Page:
In his next fight verse Olympic wrestler Vladimir Matyushenko, Jones once again showed that his wrestling was on another level. After a feeling out process, Jones double legged Vlad, passed his guard, and trapped him in the crucifix. The takedown was an awesome example of Jones' wrestling. After ducking a hook from Vlad, he drops down for a double before transitioning to a single. If you look closely at the third picture, you can see Jones' foot on the left side of the camera man which is behind Vlad's other leg. Turning hard to the right, Jon trips Vlad's outside leg while powering through the takedown. From there, he dropped quick, powerful elbows very quickly forcing a stoppage.
When Jon took down Lyoto Machida, it completely changed the dynamic of their fight. First Jon ducked under a punch and attempted a clinch trip. When Machida defended, Jon dove into a double leg against the fence. From there, he yanked backwards with his entire body and forced Machida to the mat. After than he landed an elbow that cut Machida badly, and led to the eventual finish.
With so many people gunning for Jones, every facet of his game is examined for a potential weakness. With a 100% takedown defense rate and wins over high level wrestlers like Matyushenko, Rashad Evans, and Ryan Bader, it's safe to say that his downfall won't come from wrestling.
Jon's jiu-jitsu is centered around chokes from top position. Of his 5 wins by submission, 4 of them are guillotine chokes and the other is his rear naked choke of Rampage Jackson. While these two chokes are perhaps the highest percentage chokes in Brazilian Jiu-Jitsu, Jones has shown an interest in riskier moves like the north south choke and flying triangle.
In his fight with Ryan Bader, Jon came out and took Bader down easily in the first thirty seconds. After passing guard, Jon immediately transitioned to the north-south position. From there he isolated Ryan's neck and tried to crush it. Even though he got a solid angle and put a lot of his weight on Ryan's neck, Ryan managed to turn in towards Jon and scramble back to his feet. However, Ryan couldn't continue to hold off Jon's assault, about a minute into the second round he broke mentally. Bader pulled guard and didn't even bother to defend Jones' guillotine choke.
Another high risk technique that Jones attempted is a flying triangle on Rampage. Near the end of the second round, Jones held Rampage in the clinch and decided to go for a flying triangle. An especially dangerous move against Rampage, who is known for slamming his opponents from that position, Jones crossed his legs and began to properly set up the triangle when the time ran out.
By far Jon's most successful submission move is his guillotine choke. In addition to the aforementioned Bader, he choked Lyoto Machida unconscious in the second round with the same move. Jon does a variation of the guillotine that is one of the quickest chokes in MMA. The choke attacks both sides of the carotid artery without affecting the windpipe, making it nearly painless yet very effective. The guillotine is essentially a rear naked choke. Instead of being behind your opponent, you want to be in front while still keeping your elbow in line with their chin. A much more common variation of the choke is to use a rear naked choke grip to finish from the front, like Jens Pulver did to Cub Swanson. Instead of doing this, Jones utilizes his long reach to wrap around the neck and then some. A person with normal sized arms has to push into the neck, but Jon's arms are so long that he can push in and down into the neck. This added leverage makes his guillotine even more formidable.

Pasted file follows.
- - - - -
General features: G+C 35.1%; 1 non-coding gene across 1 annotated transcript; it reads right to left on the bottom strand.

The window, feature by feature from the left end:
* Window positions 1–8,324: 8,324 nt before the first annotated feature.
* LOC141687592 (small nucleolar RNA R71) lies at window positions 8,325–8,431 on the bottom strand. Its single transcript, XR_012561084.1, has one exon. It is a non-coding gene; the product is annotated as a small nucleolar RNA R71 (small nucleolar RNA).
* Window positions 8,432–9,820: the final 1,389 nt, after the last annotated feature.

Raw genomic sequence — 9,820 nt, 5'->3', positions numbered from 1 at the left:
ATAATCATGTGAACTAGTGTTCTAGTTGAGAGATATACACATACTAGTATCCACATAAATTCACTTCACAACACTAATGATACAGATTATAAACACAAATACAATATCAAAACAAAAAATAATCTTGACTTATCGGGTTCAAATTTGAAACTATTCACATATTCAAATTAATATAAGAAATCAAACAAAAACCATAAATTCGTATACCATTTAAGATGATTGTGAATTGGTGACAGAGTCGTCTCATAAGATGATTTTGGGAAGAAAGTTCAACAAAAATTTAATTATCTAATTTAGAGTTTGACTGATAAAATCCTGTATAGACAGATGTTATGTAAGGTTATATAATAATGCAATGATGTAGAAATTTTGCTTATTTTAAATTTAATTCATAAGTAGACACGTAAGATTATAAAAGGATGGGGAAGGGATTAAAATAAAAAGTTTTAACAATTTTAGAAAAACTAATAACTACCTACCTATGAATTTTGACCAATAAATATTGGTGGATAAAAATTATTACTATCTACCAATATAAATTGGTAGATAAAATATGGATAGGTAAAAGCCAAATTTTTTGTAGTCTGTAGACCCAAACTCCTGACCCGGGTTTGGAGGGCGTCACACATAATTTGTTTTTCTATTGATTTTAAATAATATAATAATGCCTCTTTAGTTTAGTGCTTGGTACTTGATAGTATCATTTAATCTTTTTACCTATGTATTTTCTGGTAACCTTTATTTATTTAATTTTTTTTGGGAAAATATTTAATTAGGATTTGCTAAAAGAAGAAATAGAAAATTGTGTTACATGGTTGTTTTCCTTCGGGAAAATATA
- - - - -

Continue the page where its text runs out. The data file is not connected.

The biggest problem that fighters have when they fight Jones is that he does not allow them to fight how they want to. They fight where and how Jones wants to, and so far Jones has made wise decisions about where he should take the fight.
When Jon fought Shogun, many people were expecting a stand up war. What they got was a one sided beating. Whenever Shogun stalked Jones, as is his preferred style of fighting, Jon smashed him with a flying knee or threw him to the mat with a takedown. Once Shogun realized that he couldn't effectively fight moving forward, he didn't know what to do. He ended up just diving for foot locks when he wasn't being backed up by Jon's relentless attack.
Rampage, like Shogun, wanted to brawl. Unlike Shogun, he had the takedown defense to stop most of Jones' shots which eliminated the game plan he used against Shogun. So instead of taking Rampage down, he kicked. Every time Rampage stepped forward, his knee was jacked backwards from an oblique kick. When Quinton stood and waited for an opening, Jon threw head and body kicks, continually damaging him. This frustrated Rampage but he couldn't do a single thing about it.
In his next fight with Machida, Jon fought Machida at his own game: kickboxing range. After deciding that the first round was too close for his liking, he switched his game plan to wrestling. It took one takedown to throw Machida off of his game and end the fight.
Rashad came into his fight with Jon saying he wouldn't get caught up in his game and stare at Jon while he got kicked and punched from outside his range. Yet once the fight started, Rashad did exactly that. Jon stood at his range and fought his fight, easily dominating another top 5 opponent and former champion.
Will Jon be able to find a hole in Vitor's game and ruthlessly exploit it like he did to all of his other opponents? If he does, it will be the fifth consecutive former UFC champion he has beaten. That wouldn't be the first record he has broken, and if he has his way, it won't be the last.